robbing really sharply, and I under the numbers, run in front of you here, but as something like. You know when you went back a couple decades in, almost half of partisans, liked the other party, fine right when you had them sort of rid other party on on of a feelings thermometer in they just like their party better then over the last kind of like thirty forty fifty years. What's happened has been that our attitude towards our own party has remained, Zactly saint? We don't like we're not becoming more part and could be like our party better. What has happened is our estimation of the other party has as dropped through the floor, and that got them interested that this partisanship we're seeing with something about how he viewed the other here, They saw this really fascinating, said a poor results in nineteen. Sixty Americans were asked if they would care their son, our daughter, Mary, a member of the other party, and only four percent of Democrats and five percent of Republican cared. If asunder daughter married a member of the other party, he just didn't wait for them partisanship of their child spouse. not a relevant consideration, but that Sir
it was a redone in two thousand, eight, two thousand and ten, and it found numbers between the twenties and Fortys for Democrats and Republicans in whether they be upset if their child married a member of the other party and that that's a huge increase from forty five percent. I think that you know for the most recent one who is in the thirty percent area for Democrats and above forty percent for a publican when they looked at this. They thought that this implied that partisanship was beginning to affect non political facets of our lives. At parson. Ship is becoming an eye, entity as they did, these two experiments are really interesting. One was they gave people sample recipes of high school students and ask him to award of scholarship and Raspberries could vary in three ways. The GPA could be a little higher little lower right for point over three point: five there could be a partisan q right. It could save at the kid had been president of their high school democrats of our high score Publican club, and there could be a racial q, which is to say, could have
typically, african, american or european american name and save the person had been head of theirs. African American Student Union at their high school, a variation that affected, who got the scholarship most was partisan. When you gave a democrat a scholarship and one of the kids was a Democrat. when the king was republican, even if the democratic a lower GPA. They gave the democratic scholarship and the same thing for the Republican they gave the republican scholarship even the Republican had a large EPA. This is a comment We non political task, there's no reason politics should have entered into it at all, and this was a this is a more powerful effect than we saw GPA and a more powerful effect than we suffer race. Then they did it other study, which is it was really interesting. We ve. Actually we created the study on box. He can take this test on vocs dot com, but they did something called implicit association test, which is the sort of computer task for you, match pictures and words very, very fast, and you have to match pictures with positive words or with negative words, and these tests begin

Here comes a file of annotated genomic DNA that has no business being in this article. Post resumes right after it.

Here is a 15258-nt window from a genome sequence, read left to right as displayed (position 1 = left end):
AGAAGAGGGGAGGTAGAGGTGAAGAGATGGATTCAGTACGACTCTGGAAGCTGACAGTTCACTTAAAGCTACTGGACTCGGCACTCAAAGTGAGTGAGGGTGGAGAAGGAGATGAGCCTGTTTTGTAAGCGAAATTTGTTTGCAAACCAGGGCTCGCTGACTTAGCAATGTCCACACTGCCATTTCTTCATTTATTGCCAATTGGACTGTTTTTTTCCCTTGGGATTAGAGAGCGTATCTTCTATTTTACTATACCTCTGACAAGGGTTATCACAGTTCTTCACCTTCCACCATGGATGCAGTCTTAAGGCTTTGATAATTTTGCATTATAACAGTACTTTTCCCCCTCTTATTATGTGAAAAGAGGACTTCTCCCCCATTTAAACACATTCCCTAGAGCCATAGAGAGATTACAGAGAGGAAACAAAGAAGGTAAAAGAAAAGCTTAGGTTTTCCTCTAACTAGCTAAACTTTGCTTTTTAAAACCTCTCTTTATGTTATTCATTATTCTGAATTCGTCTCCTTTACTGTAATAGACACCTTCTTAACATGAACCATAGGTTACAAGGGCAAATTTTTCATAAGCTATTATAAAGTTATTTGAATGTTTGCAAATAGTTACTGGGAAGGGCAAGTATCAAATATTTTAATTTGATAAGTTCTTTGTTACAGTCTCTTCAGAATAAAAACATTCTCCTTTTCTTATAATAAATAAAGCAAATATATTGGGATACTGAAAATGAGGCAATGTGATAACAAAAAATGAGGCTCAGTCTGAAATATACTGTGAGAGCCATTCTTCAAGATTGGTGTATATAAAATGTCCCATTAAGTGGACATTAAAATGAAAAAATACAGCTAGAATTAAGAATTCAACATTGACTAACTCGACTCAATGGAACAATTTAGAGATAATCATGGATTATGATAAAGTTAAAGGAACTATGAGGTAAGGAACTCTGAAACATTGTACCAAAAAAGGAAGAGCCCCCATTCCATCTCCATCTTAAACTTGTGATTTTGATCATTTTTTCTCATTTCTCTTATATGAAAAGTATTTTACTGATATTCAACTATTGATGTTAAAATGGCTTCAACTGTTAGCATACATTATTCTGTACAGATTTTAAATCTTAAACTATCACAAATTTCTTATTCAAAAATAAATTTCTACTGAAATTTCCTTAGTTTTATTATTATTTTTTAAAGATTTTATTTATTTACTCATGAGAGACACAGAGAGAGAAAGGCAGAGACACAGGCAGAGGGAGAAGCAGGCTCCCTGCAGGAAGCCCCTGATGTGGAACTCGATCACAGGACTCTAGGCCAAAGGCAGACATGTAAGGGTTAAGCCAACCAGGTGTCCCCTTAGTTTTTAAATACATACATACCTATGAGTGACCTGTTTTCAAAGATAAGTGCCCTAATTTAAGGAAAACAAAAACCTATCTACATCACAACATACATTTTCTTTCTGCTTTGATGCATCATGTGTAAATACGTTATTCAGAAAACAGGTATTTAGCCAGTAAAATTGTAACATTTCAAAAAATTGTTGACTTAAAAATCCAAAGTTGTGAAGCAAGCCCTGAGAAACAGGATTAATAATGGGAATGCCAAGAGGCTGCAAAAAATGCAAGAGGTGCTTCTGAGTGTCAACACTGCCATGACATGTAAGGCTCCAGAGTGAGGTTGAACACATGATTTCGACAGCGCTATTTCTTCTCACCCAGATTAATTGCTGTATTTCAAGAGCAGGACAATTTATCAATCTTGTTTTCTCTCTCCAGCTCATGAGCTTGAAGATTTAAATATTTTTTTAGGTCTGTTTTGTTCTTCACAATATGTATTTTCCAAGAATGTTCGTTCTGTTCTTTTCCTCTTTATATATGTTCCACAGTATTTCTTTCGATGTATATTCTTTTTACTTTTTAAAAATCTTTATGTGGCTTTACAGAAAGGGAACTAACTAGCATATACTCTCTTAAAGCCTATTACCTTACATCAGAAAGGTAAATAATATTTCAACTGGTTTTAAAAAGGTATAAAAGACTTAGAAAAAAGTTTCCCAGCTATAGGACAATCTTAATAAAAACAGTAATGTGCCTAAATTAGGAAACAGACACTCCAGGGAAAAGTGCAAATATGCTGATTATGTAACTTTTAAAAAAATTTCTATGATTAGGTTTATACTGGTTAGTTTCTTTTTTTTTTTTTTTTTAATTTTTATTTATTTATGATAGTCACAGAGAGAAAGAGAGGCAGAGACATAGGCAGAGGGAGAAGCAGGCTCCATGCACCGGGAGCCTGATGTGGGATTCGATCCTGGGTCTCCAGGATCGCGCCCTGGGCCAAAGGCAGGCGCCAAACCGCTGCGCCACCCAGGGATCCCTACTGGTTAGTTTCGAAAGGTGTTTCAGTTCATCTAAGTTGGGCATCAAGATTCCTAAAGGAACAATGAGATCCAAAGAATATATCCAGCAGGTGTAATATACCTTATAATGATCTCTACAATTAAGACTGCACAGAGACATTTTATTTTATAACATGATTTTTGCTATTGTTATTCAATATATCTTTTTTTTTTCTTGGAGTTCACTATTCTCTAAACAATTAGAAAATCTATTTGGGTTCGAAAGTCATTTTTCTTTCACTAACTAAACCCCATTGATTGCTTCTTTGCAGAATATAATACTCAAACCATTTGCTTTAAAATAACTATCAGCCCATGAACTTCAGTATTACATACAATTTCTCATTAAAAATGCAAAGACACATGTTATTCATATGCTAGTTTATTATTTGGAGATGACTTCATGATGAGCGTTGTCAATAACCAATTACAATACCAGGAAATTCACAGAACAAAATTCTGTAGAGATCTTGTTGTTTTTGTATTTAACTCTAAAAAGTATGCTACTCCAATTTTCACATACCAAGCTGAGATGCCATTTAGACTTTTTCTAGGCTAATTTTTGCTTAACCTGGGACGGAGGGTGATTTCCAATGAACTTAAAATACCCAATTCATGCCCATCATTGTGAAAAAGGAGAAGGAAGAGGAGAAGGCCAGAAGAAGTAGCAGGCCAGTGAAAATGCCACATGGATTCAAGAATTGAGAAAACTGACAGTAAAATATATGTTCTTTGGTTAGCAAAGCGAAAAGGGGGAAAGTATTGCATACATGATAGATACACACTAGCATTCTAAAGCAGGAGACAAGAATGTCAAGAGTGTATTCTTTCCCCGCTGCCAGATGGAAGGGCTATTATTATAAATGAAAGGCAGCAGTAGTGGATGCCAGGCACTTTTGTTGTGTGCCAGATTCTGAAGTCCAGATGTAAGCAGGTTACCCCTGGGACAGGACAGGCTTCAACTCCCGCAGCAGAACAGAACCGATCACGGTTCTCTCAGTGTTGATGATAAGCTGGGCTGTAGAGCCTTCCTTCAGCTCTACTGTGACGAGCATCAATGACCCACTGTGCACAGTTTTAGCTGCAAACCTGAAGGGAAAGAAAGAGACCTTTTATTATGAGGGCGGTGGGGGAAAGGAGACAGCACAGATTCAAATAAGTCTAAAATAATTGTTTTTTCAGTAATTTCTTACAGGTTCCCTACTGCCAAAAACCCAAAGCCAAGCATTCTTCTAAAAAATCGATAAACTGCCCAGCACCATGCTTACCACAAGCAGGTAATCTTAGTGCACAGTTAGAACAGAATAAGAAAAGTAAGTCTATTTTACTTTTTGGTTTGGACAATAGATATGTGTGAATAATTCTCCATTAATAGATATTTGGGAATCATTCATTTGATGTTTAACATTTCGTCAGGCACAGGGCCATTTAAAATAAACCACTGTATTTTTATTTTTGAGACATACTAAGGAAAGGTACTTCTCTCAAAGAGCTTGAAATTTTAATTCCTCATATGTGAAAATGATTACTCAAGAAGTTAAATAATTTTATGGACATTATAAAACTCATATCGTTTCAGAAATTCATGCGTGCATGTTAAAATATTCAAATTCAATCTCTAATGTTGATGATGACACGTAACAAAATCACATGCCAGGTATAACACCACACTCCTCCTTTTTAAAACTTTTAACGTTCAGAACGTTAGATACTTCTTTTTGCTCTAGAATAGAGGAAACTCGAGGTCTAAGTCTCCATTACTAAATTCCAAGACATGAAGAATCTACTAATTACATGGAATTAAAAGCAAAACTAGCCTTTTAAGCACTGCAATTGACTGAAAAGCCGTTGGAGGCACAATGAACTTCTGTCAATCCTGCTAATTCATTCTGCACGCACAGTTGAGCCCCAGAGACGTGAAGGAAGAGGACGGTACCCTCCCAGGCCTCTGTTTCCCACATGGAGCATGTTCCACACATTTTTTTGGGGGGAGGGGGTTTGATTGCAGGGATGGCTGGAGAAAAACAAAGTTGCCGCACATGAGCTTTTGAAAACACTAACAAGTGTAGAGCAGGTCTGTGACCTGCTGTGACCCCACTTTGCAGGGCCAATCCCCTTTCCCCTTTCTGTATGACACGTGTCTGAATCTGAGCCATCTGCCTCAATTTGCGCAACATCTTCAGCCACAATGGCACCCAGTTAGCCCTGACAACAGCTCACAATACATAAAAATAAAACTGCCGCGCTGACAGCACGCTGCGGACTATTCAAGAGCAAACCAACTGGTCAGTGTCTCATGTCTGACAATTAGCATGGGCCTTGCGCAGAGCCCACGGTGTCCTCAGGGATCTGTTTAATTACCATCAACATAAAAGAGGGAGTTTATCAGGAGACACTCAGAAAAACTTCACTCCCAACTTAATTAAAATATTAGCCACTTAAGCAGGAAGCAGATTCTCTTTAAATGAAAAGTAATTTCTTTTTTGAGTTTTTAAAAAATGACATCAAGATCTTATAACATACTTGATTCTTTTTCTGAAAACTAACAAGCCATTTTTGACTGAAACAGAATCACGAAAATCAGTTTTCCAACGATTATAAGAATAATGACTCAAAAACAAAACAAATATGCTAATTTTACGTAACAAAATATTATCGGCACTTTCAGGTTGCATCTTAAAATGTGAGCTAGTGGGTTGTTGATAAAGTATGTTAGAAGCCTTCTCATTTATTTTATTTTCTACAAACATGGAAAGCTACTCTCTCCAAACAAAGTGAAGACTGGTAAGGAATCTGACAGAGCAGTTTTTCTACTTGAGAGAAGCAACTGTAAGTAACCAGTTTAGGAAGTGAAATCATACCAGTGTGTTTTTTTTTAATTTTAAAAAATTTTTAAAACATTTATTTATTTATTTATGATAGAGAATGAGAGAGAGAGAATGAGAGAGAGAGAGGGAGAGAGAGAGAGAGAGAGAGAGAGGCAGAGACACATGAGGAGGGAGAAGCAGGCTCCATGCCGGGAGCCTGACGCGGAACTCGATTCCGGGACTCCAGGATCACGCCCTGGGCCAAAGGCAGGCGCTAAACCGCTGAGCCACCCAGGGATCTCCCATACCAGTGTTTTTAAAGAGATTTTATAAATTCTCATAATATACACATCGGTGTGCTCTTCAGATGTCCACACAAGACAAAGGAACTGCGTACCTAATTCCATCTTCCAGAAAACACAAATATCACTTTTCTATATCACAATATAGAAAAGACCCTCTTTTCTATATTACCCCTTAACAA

and in the kind of re space and what they kind of found is that It's an interesting way of measuring racism because it happens at sort of speed faster than conscious thought and this kind of to do if it accords to what you already believe about the world. So you think white people are good and blackmail or bad or or of our you're gonna be able to complete the task much more easily than if you have a bite, against black people and your asked to match the faces of black people to positive adjectives at that speed they built one of these four partisanship and they found the partisans were more biased against each other than a mirror. there were two people of other races, so they founded on an implicit, biased, hast. When you we ve tried to get Democrats to match Republicans. You know Republika iconography to things like the were an excellent or Republicans too much democratic, iconography, two things were excellent. You saw huge amounts of bias on this very standard test and these things together. What they show, I think, is one that part